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2018-19 Marquette Basketball Player Preview: #4 Theo John

Can the second-year big man carve out a role in a suddenly crowded frontcourt?

NCAA Basketball: St. John at Marquette Jeff Hanisch-USA TODAY Sports

The 2018-19 college basketball season is right around the corner, so let’s get into the Marquette Golden Eagles basketball roster and take a look at what to expect from each player this season. We’ll be going through the players one by one: First MU’s lone true freshman, then the lone graduate transfer, followed by the three players who redshirted last season for one reason or another, and then wrapping up with the returning players, going in order of average minutes played per game last season from lowest to highest.

We’re going to organize our thoughts about the upcoming season as it relates to each player into categories:

  • Reasonable Expectations
  • Why You Should Get Excited
  • Potential Pitfalls

With that out of the way, we turn our attention to the player who often looks more like an NFL tight end than a basketball player...

Theo John

Sophomore - #4 - 6’9” - 240 pounds - Minneapolis, Minnesota

In a bygone era of college basketball, Theo John would be the player on Marquette’s roster that you would pick if you walked into the Al McGuire Center for the first time during practice and immediately had to point out who the team’s star player was. I distinctly remember seeing John live for the first time in last year’s exhibition against Lindenwood and being astounded by his physical presence. To quote the Internet: “In awe of the size of this lad, absolute unit.” John really does look like an NFL tight end, so to answer the question of how he ended up as a somewhat under-the-radar commit to Marquette, you have to take his on the court skills into account.

John at times didn’t seem prepared for collegiate basketball as a freshman. He began the season with a massive foul problem that tapered off a bit as he became more comfortable. But even though his minutes fluctuated and he missed two games with an injury, he showed flashes of real promise. He popped on one of the biggest stages Marquette basketball offers, National Marquette Day, in a career-high 14-point performance during which he made all six of his field goals and added six rebounds and five blocks. He also had a tendency to grab an uncommonly high usage for his role when he was on the court, especially compared to his center time-sharer Matt Heldt. The possession ended in John’s hands more than 19 percent of the time when he was on the floor, which ranked only behind Andrew Rowsey and Markus Howard on the team and contributed to his team-worst offensive rating.

He finished with averages of 3.9 points and 2.3 rebounds per game, but his upside remains undeniably high.

Reasonable Expectations

John’s role has about as wide a range of outcomes as any player on the Marquette roster for 2018-19. If his game grows into his lab-specimen body, he could start at center and play 25 minutes a night. If he continues to struggle to score consistently and defend without fouling, he could be forced to the bench by the emergence of Joey Hauser and Ed Morrow and Heldt’s regular old consistency. For what it’s worth, the actually-very-good-for-being-run-by-a-Badger-fan analytics website Barttorvik.com doesn’t project John as a contributor playing any sort of regular minutes. No, really: He’s not even listed on the Marquette page right now.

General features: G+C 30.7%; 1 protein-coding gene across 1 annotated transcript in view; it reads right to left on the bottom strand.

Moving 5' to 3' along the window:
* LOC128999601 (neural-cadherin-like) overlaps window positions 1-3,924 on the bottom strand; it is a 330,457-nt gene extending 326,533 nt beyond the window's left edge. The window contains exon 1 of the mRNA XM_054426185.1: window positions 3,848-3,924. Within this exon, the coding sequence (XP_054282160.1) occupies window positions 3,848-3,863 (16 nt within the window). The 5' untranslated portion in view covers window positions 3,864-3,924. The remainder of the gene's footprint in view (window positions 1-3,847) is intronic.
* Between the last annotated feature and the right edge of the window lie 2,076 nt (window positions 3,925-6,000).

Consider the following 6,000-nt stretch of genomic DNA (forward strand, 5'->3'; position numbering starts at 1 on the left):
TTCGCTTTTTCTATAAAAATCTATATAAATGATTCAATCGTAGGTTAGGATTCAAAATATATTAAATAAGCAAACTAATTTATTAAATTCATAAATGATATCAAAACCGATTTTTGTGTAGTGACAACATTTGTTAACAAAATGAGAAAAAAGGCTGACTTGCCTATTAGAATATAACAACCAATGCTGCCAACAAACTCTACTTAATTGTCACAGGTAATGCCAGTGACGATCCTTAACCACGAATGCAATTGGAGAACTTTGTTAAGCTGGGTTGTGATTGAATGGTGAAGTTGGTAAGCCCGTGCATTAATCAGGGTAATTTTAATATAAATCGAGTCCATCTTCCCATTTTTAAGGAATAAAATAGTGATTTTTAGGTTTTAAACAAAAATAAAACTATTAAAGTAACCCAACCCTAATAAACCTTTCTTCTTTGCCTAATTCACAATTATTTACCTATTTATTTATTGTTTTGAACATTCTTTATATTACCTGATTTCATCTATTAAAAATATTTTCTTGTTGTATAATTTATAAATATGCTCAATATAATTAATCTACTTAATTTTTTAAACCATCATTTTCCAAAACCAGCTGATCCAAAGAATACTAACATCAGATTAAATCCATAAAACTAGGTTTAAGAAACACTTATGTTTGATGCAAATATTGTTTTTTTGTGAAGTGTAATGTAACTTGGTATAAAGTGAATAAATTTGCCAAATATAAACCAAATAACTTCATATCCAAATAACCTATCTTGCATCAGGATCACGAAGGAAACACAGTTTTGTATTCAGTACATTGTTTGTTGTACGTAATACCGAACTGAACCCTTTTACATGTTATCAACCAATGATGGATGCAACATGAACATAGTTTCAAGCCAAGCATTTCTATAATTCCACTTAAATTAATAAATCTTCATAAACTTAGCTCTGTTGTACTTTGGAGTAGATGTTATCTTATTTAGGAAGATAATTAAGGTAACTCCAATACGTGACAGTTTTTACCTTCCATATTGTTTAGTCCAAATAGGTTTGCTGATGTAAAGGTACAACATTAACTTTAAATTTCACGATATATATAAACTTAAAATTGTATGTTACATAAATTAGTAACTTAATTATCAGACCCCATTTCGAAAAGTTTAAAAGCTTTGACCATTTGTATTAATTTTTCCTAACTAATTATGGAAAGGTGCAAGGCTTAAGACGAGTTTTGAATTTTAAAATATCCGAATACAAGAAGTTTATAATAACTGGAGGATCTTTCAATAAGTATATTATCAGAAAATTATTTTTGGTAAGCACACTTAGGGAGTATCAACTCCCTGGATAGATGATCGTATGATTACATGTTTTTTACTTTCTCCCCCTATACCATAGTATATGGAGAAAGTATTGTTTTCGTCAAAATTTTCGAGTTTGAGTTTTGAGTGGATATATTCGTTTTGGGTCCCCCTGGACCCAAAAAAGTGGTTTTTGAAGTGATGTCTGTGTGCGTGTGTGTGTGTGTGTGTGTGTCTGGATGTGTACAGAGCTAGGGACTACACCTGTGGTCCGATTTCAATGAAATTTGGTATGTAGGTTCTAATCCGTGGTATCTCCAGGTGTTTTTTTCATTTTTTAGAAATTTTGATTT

I just can’t imagine a player with John’s body type and a year of experience as a backup center in the Big East disappearing from any sort of meaningful role. John feels like the third option up front for Marquette this year, behind a starting lineup that includes Matt Heldt and a smaller lineup where Ed Morrow is the most post-oriented player. It would be reasonable to expect John to occasionally show flashes of brilliance in consistent second unit appearances, but might be a bridge too far to expect him to take the starting center role from Heldt. If Matt drops a weight on his foot again, or whatever the heck he did this offseason, then John would be the most likely to at least start if not become the team’s primary post player.

Reasons To Get Excited

There will be at least two or three times when John steals a low-major big man’s lunch money in November and December and either dunks on him or completely dominates him physically. That will be fun. Also, “legitimately gigantic, athletic big man,” is not a type of player Marquette’s roster usually features. The last time Marquette had a player like John was...before I first got to campus in 2011, that’s for sure. Dwight Burke, maybe? Again, if his basketball skills can catch up to his body and he can harness his strength for legal defense as opposed to fouling, his ceiling is this team’s starting center by January.

Potential Pitfalls

If John hasn’t improved his defensive awareness, he may routinely get fouled out of games, either by actual disqualification or merely picking up enough where Wojo can’t put him back out there. He’s as explosive as any player Marquette has had, but if he’s exploding into offensive players who pump fake him or get by Markus Howard on the perimeter, that will hamper his improvement and Marquette’s chances to win games. Last season, John played regular minutes because he and Matt Heldt were the only players on the roster (besides Harry Froling) whose true position was power forward or higher. Now that Morrow, Joey Hauser and Ike Eke exist as eligible options, John’s minutes won’t be guaranteed by his size. If any of those other players stand out, John could see a whole lot of the bench.